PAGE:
Tata Steel Nederland has started offering low carbon delivery of its products by trucks that run on vegetable oil-based fuel, it said in a Nov. 7 statement.
Tata Steel Nederland has launched — the option for customers to receive their steel orders through lower-emission transportation methods and through that reduce their Scope 3 emissions. one of Europe’s largest steelmakers
Initially, the service — called Zeremis Delivered — will be available to buyers within a 300 km distance from the company’s sites in the Netherlands and Belgium, but the company is partnering with logistics specialists to develop longer range solutions and other modes of transportation such as rail, barge and sea-going vessels.
Trucks would be powered by HVO100 (hydrotreated vegetable oil), a fossil free diesel substitute that reduces the CO2 emissions by up to 90% compared to conventional fossil fuel, the company said.
Tata Steel Nederland is not the first steel company in Europe to seek low carbon shipping solutions. In a bid to establish low-emission logistics chains and shipping concepts, German steelmaker Salzgitter said in August it intended to maximize deliveries to customers via European inland waterways to above 1 million mt/year, and for this enhanced co-operation with HGK Shipping.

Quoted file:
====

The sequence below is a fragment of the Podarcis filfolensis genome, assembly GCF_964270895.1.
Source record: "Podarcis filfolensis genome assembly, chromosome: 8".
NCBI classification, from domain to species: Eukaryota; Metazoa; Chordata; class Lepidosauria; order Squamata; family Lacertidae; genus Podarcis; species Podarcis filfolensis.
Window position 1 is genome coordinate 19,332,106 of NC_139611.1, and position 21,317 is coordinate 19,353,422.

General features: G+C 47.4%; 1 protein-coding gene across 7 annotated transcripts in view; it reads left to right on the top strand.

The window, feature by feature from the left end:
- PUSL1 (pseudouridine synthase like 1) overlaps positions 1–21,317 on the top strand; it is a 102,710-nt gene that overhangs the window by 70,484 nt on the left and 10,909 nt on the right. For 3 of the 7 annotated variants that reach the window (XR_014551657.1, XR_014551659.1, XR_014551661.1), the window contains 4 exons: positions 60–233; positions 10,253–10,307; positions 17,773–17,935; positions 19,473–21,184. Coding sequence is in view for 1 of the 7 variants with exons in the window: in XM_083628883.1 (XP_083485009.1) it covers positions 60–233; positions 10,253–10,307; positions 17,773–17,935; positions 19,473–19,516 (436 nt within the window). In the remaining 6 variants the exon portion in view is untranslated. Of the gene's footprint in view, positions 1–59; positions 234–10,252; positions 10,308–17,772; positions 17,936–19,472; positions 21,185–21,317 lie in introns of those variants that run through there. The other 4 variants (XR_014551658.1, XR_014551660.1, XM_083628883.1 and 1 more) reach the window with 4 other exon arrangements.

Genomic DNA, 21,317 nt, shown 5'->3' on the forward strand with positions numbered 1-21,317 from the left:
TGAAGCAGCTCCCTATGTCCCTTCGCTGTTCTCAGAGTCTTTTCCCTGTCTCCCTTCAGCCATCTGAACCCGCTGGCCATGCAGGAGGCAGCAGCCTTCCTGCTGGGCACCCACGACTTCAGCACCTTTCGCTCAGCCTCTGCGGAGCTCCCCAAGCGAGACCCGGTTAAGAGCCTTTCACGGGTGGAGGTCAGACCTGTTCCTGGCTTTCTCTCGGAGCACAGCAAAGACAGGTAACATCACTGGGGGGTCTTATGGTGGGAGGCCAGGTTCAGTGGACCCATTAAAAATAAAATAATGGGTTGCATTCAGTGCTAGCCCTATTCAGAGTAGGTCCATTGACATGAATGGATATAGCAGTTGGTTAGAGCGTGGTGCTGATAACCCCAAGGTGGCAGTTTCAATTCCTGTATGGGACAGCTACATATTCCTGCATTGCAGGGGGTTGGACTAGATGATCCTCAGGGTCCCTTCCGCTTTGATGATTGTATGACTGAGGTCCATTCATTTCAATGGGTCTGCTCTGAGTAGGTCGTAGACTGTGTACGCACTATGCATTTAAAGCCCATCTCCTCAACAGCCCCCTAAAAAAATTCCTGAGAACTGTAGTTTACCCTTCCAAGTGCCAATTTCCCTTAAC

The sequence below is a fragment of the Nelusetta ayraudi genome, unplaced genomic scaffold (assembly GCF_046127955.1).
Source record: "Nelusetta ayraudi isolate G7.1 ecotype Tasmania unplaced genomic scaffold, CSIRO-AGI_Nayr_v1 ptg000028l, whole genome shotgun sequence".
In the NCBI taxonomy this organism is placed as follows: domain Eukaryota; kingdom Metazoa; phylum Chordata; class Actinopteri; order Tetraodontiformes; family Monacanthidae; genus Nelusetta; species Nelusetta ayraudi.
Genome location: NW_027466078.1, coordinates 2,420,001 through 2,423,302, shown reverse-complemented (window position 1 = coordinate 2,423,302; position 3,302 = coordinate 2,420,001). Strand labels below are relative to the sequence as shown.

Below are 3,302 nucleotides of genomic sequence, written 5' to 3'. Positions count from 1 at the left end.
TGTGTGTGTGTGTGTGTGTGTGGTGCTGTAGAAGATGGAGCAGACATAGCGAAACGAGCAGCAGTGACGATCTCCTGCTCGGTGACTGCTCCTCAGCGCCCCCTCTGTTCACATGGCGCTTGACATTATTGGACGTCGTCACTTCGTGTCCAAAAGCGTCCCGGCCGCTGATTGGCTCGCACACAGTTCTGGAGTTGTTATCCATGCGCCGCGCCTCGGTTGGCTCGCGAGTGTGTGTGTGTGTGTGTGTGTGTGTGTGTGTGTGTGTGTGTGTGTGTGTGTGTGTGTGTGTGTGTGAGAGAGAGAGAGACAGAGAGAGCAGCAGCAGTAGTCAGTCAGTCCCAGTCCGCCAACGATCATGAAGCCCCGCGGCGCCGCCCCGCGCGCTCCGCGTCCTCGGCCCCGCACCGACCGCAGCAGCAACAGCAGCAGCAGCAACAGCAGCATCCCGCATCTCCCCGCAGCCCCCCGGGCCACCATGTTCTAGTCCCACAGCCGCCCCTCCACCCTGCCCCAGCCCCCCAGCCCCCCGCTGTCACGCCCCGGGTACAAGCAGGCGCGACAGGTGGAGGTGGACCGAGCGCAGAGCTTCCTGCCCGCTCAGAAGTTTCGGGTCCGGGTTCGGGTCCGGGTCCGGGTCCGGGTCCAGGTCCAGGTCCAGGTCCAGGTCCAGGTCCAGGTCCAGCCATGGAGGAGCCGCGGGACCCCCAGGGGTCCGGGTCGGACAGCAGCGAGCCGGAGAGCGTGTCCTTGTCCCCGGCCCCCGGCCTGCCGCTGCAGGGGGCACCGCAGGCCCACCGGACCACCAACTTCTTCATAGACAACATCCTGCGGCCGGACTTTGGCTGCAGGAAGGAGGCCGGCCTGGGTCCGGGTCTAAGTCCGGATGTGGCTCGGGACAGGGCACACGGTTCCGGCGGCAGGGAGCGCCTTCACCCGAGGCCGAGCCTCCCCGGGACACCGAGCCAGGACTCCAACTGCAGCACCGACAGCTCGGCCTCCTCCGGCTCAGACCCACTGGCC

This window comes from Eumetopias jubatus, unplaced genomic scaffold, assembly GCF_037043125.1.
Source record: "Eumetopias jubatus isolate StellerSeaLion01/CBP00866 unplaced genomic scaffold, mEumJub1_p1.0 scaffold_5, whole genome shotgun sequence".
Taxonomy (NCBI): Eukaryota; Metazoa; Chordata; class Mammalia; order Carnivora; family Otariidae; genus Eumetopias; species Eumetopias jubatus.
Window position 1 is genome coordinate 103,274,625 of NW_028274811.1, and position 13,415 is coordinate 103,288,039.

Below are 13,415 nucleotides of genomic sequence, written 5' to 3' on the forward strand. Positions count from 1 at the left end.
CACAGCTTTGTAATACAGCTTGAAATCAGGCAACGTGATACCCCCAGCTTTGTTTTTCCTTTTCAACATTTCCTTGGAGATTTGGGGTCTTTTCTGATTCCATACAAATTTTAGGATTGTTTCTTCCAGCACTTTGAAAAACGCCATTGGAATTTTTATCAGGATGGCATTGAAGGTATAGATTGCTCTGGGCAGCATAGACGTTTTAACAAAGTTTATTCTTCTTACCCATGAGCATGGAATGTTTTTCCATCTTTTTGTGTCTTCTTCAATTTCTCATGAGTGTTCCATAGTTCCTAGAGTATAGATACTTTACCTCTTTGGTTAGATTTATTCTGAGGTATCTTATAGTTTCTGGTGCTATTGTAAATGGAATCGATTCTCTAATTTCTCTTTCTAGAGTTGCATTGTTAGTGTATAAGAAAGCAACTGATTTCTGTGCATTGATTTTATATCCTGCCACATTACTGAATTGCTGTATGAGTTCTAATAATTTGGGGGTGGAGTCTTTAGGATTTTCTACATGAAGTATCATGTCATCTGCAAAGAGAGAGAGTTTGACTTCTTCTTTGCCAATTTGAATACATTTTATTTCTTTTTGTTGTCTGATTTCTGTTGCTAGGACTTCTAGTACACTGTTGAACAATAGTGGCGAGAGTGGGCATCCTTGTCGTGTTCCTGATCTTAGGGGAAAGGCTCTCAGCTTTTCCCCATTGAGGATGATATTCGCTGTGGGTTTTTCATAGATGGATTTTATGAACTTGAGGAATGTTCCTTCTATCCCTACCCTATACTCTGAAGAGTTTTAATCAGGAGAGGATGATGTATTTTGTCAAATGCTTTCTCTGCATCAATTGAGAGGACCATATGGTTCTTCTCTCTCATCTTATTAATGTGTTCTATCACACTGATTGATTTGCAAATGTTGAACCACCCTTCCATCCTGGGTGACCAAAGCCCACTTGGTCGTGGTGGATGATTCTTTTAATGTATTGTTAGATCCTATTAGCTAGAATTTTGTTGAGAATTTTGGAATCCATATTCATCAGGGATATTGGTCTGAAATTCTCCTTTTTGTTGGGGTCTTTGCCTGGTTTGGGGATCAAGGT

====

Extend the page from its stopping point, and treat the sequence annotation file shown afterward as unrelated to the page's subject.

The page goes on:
The Zeremis Delivered offering comes on top of Tata Steel Nederland’s Zeremis Carbon Lite solution introduced last year to offer hot-rolled coil with carbon footprint of 1.54 mt of CO2 per metric ton, some 30% lower than the EU average of 2.2 mtCO2e/mt.
Tata Steel Nederland, whose blast furnace-basic oxygen furnace-based IJmuiden steelworks is capable of producing up to 7.5 million mt/year of hot- and cold-rolled coil, has previously announced it aims to reduce CO2 emissions by 35%-40% by 2030, and be completely carbon neutral by 2045.
To this end, the company is testing and implementing CO2-reducing measures such as the use of bio-coal, hot-briquetted iron and hydrogen in its installations, as well as maximizing scrap usage, as it aims to reduce CO2e emissions by 500,000 mt ahead of the commissioning of its first Direct Reduced Iron (DRI) plant that will enable the supply of up to 200,000 mt/year of CO2-neutral steel.
Author: Katya Bouckley